Lately the research came out done by researchers from Splunk on what is the fastest ransomware family out there? They tried to test what ransomware sample will do the quickest in time encryption of the files.
How Long it Takes for Ransomware to Encrypt the System?
The results of this research coincided with the similar only marketing pr stunt from the LockBit gang where they also compared different ransomware families on what is the fastest. Their own ransomware software turned out to be the fastest.
Researchers from Splunk claim that the results of this research will help the defenders to make the more precise decisions concerning the ransomware threat. And in general it’s quite interesting to see whether it is possible to stop the full encryption after the infection and what is more important how much time we have in such a case.
The research was conducted in the special controlled environment with the simulation of the event of real infection. Researchers picked up ten variants from ten different malware families. The total amount of files to be tested made up in a whole 53 GB. The files all 98,561 had different file extensions like pdf, XLS, doc.
Every ransomware sample was tested across all four hosts amounting to 400 different ransomware runs. To put simple 10 families x 10 samples per family x 4 profiles. To collect the needed data researchers used a combination of Microsoft Sysmon, stoQ, Zeek along with Windows Perfmon statistics and native Windows logging.
“In our initial hypothesis, we asserted that if ransomware executes on a system, then it’s too late for an organization to respond effectively. We conducted a literature review of ransomware encryption speed and only uncovered work that was encyclopedic in scope from one of the ransomware groups themselves,” goes in an article written on the team’s blog.
What is the Fastest Ransomware Was Conducted?
So the team created four different “victims” machines that consisted of Windows Server 2019 and Windows 10 operating systems. It should be noted each had its own two different performance spécifications imitating customer environments.
All samples that were taken for the test researchers received from Microsoft Defender detection identifiers on VirusTotal.
To capture the needed encryption events researchers enabled Object Level Auditing on 100 directories where their files were put to test. This in its turn provided the team with EventCode 4663 logs that they used to calculate the Total Time to Encryption (TTE) for each sample correspondingly.
While testing the samples researchers got an access to Accesses value of DELETE at the end of each encrypted file from each sample. And that is how they measured encryption speed. However researchers warn that not with every ransomware you get this and a search for EventCode=4663 Accesses=DELETE in Splunk doesn’t always give you the same results.
The Results of the Research
The results of the research turned out to be as the LockBit gang “advertised” on its Tor site. The ransomware family from these criminal developers encrypted the test files in four minutes and nine seconds. Babuk took the second place with one minute behind.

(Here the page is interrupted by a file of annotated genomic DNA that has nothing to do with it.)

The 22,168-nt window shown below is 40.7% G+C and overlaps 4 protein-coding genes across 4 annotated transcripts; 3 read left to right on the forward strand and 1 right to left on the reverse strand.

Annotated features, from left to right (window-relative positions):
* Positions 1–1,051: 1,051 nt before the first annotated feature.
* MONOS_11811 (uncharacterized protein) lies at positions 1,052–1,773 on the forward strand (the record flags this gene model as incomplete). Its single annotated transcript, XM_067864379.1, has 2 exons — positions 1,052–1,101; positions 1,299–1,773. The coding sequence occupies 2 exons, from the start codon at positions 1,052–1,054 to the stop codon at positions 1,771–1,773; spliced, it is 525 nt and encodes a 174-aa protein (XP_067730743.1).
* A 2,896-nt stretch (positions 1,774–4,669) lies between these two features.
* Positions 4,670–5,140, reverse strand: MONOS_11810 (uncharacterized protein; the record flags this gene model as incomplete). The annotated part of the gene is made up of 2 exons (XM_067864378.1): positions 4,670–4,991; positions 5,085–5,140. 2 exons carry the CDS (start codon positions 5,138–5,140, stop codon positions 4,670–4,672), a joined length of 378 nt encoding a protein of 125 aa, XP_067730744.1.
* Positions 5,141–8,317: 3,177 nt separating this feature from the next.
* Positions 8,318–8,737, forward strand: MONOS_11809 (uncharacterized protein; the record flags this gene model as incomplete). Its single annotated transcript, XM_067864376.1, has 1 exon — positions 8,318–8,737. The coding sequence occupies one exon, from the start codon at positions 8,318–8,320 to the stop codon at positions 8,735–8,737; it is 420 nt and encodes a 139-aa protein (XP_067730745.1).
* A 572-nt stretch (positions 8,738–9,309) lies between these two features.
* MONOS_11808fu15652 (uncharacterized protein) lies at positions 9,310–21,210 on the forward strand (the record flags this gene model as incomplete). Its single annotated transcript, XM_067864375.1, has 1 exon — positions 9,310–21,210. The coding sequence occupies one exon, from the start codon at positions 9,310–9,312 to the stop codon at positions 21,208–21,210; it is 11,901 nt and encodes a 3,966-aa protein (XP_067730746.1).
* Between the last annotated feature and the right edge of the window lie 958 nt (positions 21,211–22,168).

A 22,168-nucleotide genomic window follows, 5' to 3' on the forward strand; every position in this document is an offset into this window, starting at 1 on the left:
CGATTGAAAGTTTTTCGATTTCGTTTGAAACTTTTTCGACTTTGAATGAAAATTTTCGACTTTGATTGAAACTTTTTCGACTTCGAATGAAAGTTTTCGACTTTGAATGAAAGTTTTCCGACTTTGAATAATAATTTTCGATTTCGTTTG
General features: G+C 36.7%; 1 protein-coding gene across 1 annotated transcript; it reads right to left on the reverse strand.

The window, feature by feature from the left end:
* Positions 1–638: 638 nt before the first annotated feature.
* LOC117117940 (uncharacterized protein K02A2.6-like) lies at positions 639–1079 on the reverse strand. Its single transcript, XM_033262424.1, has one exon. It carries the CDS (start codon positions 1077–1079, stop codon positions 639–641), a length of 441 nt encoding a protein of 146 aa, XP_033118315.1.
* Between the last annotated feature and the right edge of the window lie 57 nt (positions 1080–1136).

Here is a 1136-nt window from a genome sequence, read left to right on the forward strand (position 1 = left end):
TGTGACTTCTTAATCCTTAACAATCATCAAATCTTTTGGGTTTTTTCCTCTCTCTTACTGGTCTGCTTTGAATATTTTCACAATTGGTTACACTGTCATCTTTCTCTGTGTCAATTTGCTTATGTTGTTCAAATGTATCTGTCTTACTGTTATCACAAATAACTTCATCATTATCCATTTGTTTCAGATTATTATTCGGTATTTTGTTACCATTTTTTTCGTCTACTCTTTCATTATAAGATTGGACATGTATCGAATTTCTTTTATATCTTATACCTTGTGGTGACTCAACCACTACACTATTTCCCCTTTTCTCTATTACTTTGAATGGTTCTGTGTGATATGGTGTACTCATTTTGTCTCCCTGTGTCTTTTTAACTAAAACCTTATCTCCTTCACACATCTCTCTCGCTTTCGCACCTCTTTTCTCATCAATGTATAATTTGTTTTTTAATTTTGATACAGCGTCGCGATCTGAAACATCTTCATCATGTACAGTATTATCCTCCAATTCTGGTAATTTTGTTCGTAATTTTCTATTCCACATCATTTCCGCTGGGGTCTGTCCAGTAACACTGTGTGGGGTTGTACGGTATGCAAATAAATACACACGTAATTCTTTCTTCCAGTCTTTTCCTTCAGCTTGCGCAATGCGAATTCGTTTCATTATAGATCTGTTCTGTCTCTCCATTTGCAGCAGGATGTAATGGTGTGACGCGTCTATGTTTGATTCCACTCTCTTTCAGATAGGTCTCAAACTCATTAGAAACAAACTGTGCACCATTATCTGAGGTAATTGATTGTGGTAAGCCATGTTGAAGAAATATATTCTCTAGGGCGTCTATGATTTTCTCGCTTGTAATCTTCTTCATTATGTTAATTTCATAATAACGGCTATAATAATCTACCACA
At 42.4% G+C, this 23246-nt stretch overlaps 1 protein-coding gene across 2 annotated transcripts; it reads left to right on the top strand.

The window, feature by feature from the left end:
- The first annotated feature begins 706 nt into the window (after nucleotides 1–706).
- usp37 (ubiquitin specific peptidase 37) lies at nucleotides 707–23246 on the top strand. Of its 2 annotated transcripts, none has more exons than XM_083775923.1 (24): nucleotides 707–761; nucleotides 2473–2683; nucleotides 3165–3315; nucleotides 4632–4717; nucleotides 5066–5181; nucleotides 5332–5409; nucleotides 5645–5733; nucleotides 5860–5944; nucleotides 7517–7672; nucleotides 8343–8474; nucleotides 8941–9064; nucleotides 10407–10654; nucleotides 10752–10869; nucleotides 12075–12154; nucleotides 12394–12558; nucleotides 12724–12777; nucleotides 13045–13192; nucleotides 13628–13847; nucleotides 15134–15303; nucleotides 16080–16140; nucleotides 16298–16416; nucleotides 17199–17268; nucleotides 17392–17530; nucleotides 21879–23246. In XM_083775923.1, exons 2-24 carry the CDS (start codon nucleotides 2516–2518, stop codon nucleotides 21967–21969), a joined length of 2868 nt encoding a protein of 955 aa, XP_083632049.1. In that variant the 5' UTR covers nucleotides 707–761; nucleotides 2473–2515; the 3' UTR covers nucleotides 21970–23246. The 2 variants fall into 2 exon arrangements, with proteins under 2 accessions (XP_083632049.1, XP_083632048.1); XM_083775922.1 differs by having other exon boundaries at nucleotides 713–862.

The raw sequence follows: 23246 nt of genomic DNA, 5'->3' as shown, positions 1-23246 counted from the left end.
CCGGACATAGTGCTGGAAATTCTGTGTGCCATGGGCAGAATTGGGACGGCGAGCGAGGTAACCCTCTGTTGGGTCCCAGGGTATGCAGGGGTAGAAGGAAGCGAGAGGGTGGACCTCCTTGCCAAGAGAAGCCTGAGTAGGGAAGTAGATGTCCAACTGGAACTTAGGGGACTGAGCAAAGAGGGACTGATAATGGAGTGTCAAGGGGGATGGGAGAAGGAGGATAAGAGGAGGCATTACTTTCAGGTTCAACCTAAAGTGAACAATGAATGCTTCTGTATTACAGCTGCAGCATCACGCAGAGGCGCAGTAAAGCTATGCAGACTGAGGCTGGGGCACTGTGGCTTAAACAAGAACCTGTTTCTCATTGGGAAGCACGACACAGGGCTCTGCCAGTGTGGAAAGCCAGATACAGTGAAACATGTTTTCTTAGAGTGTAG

But it’s important to understand the placement of the ransomware runners was done according to the median duration as some families’ sample results would mess up the average duration. To explain, researchers named one sample from Babuk ransomware that took to encrypt the files more than three and a half hours.
The research is also available in a white paper with more details. The team promised to publish more.
And finally the question comes up. What cybersecurity specialists can take from the research?
First of it’s the original hypothesis of the team that has basically led to this research. Is ransomware being too fast to stop it the very moment it gets on the system? As it turns out the chances are you actually have that rescue gap.
Tips: How to Avoid the Ransomware
But everyone knows for sure it’s always better to prevent the problem than deal with it. Once again I remind you the common tips to avoid getting ransomware infection:
- Use VPN services on public wifi networks. In case you use public wifi networks, always try to use a secure VPN connection. Especially use it when you do some sensitive transactions such as some banking payment;
- Use only trusted download sources. I think these days it should be an obvious thing. Only use those sites that have security and safety signs. Look to the browser address bar. There you should see “https” instead of “http” .Lock symbol or shield also indicates the safety of the resource. A special caution should be paid when you download anything on your phone. Use the Google Play Store or the Apple App Store when you need to download anything to your phone;
- Regularly check your programs and operating systems on new updates. When you have the latest version of a program or operating system it makes it harder for the cybercriminals to exploit them. It doesn’t take too much time to check for any new updates but certainly takes off many future problems;
- Never use unknown USB sticks. This one tip is for very or too curious individuals. When you think nothing bad can happen if I see and what possibly bad can happen that’s where the trick hides. The point is you don’t know what is stored on that seemingly lost USB stick and it’s repeatedly better not to know. Some old saying goes “Less you know, the better you sleep”.
And the last but too obvious we just name them. Don’t go after suspicious links, don’t disclose your personal info where it can be unsafe, don’t open any suspicious email attachment. It’s just the tips but with common sense they make safety sense. So don’t just go into the unknown.RansomwareRansomware Attacks